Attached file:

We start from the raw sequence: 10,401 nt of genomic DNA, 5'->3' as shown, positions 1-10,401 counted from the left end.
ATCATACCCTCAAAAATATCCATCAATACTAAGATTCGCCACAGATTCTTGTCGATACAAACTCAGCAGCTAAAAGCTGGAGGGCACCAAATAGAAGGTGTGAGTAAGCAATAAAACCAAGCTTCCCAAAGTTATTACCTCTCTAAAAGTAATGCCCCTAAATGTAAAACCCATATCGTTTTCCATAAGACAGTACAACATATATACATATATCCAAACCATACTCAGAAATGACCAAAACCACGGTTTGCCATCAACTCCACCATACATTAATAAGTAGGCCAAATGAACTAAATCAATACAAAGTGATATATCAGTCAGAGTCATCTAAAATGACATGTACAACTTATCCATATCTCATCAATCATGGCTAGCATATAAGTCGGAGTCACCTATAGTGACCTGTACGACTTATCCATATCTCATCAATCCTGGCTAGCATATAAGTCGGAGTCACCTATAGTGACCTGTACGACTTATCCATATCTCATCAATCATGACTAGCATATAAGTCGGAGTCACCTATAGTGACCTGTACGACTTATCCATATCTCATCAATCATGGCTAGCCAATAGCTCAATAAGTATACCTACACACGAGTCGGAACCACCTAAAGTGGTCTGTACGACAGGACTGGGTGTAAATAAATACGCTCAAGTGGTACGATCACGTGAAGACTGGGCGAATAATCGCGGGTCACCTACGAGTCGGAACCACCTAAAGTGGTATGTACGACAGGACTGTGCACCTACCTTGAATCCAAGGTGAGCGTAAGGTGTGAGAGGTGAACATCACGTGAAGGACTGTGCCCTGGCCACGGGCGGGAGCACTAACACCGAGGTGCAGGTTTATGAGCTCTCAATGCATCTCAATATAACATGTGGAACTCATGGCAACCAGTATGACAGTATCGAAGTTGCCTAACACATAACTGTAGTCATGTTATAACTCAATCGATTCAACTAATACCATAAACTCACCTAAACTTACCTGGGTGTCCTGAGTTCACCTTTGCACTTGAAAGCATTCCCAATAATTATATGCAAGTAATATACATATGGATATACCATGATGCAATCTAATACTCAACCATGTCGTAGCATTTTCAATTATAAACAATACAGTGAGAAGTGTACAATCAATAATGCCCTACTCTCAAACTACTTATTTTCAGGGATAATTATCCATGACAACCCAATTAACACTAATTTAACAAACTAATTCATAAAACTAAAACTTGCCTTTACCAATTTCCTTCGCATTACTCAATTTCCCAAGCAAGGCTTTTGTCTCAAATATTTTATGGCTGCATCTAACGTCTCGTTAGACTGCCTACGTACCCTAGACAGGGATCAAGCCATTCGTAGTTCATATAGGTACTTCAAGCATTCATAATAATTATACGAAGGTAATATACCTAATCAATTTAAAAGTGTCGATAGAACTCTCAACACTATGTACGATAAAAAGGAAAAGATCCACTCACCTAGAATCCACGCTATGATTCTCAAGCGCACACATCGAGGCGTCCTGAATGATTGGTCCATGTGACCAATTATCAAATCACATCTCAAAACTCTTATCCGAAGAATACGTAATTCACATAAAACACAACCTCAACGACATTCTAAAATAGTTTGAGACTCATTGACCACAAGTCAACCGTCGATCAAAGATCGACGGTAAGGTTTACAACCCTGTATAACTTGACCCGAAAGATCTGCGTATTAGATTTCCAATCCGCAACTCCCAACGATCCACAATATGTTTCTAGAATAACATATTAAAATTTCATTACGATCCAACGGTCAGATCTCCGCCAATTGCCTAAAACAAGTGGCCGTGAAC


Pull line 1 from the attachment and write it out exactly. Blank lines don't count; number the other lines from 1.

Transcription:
We start from the raw sequence: 10,401 nt of genomic DNA, 5'->3' as shown, positions 1-10,401 counted from the left end.